Figure 1. Test results reported in Serenity

Notice how this report faithfully reproduces the example from the conversation with the business, and also gives the option of stepping into the "what", to see how a particular step has been implemented, and (in this case) what the corresponding screen shots look like.

We saw preivously how example tables can be a great way to summarize business logic; it is important for these tables to be reflected in the test results, as illustrated here:

cukes serenity table report
Figure 2. Test results containing an examples table in Serenity

But test outcomes are only part of the picture. It is also important to know what work has been done, and what is work in progress. When you are using Cucumber, any scenario that contains steps without matching step definition methods will appear in the reports as Pending (blue in the graphs):

cukes serenity home
Figure 3. Test result overview

In the previous section, we saw how the feature files were organized into directories that represent higher-level features or capabilities. Serenity will use this package structure to group and aggregate the test results for each feature. This way, Serenity can report about how well each requirement has been tested, and will also tell you about the requirements that have not been tested:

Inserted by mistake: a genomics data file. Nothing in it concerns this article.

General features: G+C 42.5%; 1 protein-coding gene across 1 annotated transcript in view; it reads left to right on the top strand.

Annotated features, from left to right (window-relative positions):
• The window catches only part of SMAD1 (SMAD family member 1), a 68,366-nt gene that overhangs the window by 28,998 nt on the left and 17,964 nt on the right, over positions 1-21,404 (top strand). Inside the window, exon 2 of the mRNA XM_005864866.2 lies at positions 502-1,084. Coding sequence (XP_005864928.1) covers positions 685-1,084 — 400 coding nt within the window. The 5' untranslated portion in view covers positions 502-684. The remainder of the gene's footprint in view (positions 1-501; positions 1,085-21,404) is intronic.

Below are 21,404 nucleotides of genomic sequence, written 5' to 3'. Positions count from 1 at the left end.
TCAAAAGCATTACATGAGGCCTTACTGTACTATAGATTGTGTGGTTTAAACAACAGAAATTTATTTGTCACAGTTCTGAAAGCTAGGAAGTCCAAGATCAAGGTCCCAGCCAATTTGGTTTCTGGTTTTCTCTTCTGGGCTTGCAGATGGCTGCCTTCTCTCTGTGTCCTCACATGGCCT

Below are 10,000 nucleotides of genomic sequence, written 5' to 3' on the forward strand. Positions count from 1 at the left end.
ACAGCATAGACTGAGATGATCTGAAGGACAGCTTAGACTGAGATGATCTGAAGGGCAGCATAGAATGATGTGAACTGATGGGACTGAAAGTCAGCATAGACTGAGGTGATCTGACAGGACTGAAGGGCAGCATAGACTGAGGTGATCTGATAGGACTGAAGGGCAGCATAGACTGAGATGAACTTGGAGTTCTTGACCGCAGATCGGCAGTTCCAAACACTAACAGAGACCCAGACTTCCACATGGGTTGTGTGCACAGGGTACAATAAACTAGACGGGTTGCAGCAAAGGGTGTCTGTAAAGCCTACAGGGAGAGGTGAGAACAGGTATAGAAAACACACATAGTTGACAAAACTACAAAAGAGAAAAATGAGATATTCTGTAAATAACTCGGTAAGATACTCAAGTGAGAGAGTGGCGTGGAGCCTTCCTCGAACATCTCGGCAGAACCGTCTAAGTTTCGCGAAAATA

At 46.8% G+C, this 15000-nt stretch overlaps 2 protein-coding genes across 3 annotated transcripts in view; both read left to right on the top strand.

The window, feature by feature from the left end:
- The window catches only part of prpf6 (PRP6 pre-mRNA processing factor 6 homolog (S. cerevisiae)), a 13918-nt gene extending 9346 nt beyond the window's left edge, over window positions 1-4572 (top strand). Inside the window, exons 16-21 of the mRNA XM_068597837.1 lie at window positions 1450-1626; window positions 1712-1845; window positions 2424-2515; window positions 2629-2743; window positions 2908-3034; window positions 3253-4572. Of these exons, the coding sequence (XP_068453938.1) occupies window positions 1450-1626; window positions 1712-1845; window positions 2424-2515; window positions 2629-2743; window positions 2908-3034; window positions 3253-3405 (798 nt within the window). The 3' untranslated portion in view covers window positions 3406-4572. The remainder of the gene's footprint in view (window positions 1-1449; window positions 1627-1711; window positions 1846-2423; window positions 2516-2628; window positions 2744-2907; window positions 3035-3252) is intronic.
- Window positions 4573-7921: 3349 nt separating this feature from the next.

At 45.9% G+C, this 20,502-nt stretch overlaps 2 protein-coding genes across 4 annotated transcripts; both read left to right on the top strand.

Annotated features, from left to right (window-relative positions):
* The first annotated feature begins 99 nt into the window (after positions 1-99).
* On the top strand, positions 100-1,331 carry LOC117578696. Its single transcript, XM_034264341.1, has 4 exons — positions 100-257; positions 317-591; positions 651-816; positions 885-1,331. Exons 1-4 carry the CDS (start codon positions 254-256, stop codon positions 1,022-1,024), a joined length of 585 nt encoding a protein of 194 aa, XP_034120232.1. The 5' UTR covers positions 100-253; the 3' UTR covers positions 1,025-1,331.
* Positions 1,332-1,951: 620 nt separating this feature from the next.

cukes requirements
Figure 4. Serenity reports on requirements as well as tests

5. Conclusion

Hopefully this will be enough to give you a taste of Serenity and Cucumber-JVM.

That said, we have barely scratched the surface of what Serenity can do for your automated acceptance tests. You can read more about Serenity, and the principles behind it, by reading the Users Manual, or by reading BDD in Action, which devotes several chapters to these practices. And be sure to check out the online courses at Parleys.

You can get the source code for the project discussed in this article on GitHub.

Find out more about how Scalyr built a proprietary database that does not use text indexing for their log management tool.

Topics:
devops ,bdd ,acceptance testing ,testing ,jvm